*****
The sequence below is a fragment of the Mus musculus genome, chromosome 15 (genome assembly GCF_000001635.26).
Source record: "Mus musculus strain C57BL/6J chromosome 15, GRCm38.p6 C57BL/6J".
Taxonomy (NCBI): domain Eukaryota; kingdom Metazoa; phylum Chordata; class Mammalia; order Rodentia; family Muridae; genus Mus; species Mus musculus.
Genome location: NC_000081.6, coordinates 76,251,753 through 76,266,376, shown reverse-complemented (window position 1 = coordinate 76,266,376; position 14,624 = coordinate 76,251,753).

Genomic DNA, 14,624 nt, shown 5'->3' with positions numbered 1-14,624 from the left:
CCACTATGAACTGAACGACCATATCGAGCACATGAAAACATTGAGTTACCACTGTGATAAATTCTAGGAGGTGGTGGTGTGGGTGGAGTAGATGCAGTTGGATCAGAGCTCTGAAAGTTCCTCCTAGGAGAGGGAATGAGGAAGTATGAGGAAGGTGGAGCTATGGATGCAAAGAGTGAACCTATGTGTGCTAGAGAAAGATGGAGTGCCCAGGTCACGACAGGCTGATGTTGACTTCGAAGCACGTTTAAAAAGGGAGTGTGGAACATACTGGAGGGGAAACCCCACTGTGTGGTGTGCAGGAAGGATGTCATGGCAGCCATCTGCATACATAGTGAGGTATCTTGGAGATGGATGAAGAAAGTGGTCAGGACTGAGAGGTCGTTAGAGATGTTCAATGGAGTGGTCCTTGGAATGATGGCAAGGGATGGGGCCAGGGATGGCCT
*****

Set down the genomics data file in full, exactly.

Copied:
The sequence below is a fragment of the Mus musculus genome, chromosome 15 (genome assembly GCF_000001635.26).
Source record: "Mus musculus strain C57BL/6J chromosome 15, GRCm38.p6 C57BL/6J".
Taxonomy (NCBI): domain Eukaryota; kingdom Metazoa; phylum Chordata; class Mammalia; order Rodentia; family Muridae; genus Mus; species Mus musculus.
Genome location: NC_000081.6, coordinates 76,251,753 through 76,266,376, shown reverse-complemented (window position 1 = coordinate 76,266,376; position 14,624 = coordinate 76,251,753).

Genomic DNA, 14,624 nt, shown 5'->3' with positions numbered 1-14,624 from the left:
CCACTATGAACTGAACGACCATATCGAGCACATGAAAACATTGAGTTACCACTGTGATAAATTCTAGGAGGTGGTGGTGTGGGTGGAGTAGATGCAGTTGGATCAGAGCTCTGAAAGTTCCTCCTAGGAGAGGGAATGAGGAAGTATGAGGAAGGTGGAGCTATGGATGCAAAGAGTGAACCTATGTGTGCTAGAGAAAGATGGAGTGCCCAGGTCACGACAGGCTGATGTTGACTTCGAAGCACGTTTAAAAAGGGAGTGTGGAACATACTGGAGGGGAAACCCCACTGTGTGGTGTGCAGGAAGGATGTCATGGCAGCCATCTGCATACATAGTGAGGTATCTTGGAGATGGATGAAGAAAGTGGTCAGGACTGAGAGGTCGTTAGAGATGTTCAATGGAGTGGTCCTTGGAATGATGGCAAGGGATGGGGCCAGGGATGGCCT